Published: Wednesday, January 17, 2018 @ 1:33 AM
MORRIS, Okla. — An entire Oklahoma school district canceled classes Wednesday through Friday after schools reported excessive flu absences among much of the staff.
Morris Public Schools said Monday's absences were at 20 percent, and Tuesday's were at more than 30 percent.
Basketball teams will continue competition in the county tournament.
Wrestlers will need to contact the coach about scheduled meets.
The district asks that ill students stay home when school resumes.
Published: Wednesday, January 17, 2018 @ 12:06 AM
PULLMAN, Wash. — Police in Pullman, Washington, say officers have found Washington State University quarterback Tyler Hilinkski dead Tuesday in an apartment with an apparent self-inflicted gunshot wound.
At about 4:30 p.m., officers responded to an apartment to check on the welfare of a football player who did not show up for practice earlier in the day.
When officers arrived, they found Hilinkski, 21, deceased with an apparent self-inflicted gunshot wound to the head.
Police said a rifle was recovered next to Hilinski and a note was found.
Washington State president Kirk Schulz tweeted, “Our thoughts and prayers are with the Hilinski family.”
Former Washington State linebackers coach Roy Manning, who recently left for a position at UCLA, tweeted , “Words can’t describe what I’m feeling right now. My heart is beyond saddened. Please pray for the family and all of us affected!”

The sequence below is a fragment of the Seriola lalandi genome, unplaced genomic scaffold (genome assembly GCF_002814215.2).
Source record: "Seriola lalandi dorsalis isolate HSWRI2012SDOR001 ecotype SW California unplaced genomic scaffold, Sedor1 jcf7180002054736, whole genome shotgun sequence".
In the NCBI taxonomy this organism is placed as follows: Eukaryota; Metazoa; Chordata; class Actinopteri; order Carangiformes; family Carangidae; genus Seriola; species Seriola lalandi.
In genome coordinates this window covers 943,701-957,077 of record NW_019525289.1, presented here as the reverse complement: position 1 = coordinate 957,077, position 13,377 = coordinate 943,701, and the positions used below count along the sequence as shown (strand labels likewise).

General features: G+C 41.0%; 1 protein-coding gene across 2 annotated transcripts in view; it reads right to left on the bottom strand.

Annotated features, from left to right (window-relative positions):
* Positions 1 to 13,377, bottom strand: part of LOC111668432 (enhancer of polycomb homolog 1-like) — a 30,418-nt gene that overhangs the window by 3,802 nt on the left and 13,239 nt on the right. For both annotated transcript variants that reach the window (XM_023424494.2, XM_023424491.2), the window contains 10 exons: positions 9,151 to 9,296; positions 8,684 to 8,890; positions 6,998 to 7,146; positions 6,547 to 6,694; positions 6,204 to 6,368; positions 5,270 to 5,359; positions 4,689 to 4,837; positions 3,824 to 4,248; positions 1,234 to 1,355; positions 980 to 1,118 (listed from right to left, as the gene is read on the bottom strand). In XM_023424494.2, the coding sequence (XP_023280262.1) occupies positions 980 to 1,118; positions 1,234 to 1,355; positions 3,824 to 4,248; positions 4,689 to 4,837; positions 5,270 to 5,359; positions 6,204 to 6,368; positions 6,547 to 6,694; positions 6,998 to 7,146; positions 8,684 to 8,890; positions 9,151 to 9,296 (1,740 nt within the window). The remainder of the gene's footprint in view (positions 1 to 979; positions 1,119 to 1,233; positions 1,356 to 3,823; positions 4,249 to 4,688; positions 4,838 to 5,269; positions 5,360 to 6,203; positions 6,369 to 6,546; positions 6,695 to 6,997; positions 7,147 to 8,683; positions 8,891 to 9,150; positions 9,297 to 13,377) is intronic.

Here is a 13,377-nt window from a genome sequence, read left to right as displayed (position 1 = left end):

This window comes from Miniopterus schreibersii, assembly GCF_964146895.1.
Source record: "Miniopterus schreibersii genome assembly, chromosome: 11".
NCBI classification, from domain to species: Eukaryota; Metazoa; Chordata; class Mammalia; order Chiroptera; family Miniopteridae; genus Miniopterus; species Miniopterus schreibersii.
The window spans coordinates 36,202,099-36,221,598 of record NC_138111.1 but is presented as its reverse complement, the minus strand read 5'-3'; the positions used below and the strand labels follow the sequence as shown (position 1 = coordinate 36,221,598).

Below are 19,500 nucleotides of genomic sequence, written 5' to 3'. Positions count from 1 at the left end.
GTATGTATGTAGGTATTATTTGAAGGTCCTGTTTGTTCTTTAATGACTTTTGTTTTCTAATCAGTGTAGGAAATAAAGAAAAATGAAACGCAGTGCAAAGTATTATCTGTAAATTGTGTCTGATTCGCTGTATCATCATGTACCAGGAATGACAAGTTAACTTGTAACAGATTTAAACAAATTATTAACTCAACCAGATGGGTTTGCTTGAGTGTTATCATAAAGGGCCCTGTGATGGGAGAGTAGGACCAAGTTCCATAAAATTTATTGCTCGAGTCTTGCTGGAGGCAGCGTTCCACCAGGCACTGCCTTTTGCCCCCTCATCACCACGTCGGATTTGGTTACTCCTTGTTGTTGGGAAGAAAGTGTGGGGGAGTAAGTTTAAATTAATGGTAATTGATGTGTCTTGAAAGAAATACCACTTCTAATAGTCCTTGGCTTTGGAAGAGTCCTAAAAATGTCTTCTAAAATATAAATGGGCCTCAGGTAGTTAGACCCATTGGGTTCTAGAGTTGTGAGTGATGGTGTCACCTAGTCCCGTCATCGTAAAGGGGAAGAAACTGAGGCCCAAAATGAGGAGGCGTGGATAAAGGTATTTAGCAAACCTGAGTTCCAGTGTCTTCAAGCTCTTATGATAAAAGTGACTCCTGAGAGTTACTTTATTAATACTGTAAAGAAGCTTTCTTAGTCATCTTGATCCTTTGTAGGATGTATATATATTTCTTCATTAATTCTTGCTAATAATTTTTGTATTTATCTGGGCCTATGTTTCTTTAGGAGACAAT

Hilinski, from Claremont, Calif., recently finished his redshirt sophomore season for the Cougars.
He started in place of Senior Luke Falk in the Cougars loss to Michigan State in the Holiday Bowl.
Hilinski played 11 games in his Cougars career, passing for 1,149 yards and seven touchdowns.
Hilinski was the presumptive starting quarterback going into next season.
Published: Tuesday, January 16, 2018 @ 11:47 PM
ORANGE COUNTY, Fla. — Thousands of Haitians living in Central Florida said they're just days away from being forced out of their jobs.
Many of those worried are workers at Disney World.
They were granted Temporary Protected Status after an earthquake devastated their country in 2010.
They’re now finding out their jobs are in limbo, because their work authorizations are about to expire and new applications aren't being processed.
The change affects more than 500 workers at Disney, many of whom have families and homes in Central Florida.
Many were facing the possibility of being forced to leave the country before the administration extended TPS until July of 2019 for more than 50,000 Haitians living and working in the U.S.
But now, they're facing another dilemma.
Wilna Destin has lived in Orlando 18 years.
She's married with two children and she has no idea what will happen next week when her and her husband's work authorization permits expire.
"That hurts, you know. It hurts your family,” she said.
TPS workers in Central Florida said they've learned the administration is not even processing their work authorization applications, which they need to stay employed.
Sano Leger, a union representative, said it affects workers all through the tourist corridor.
"Most of those big hotels, they have people who have TPS working in there,” he said.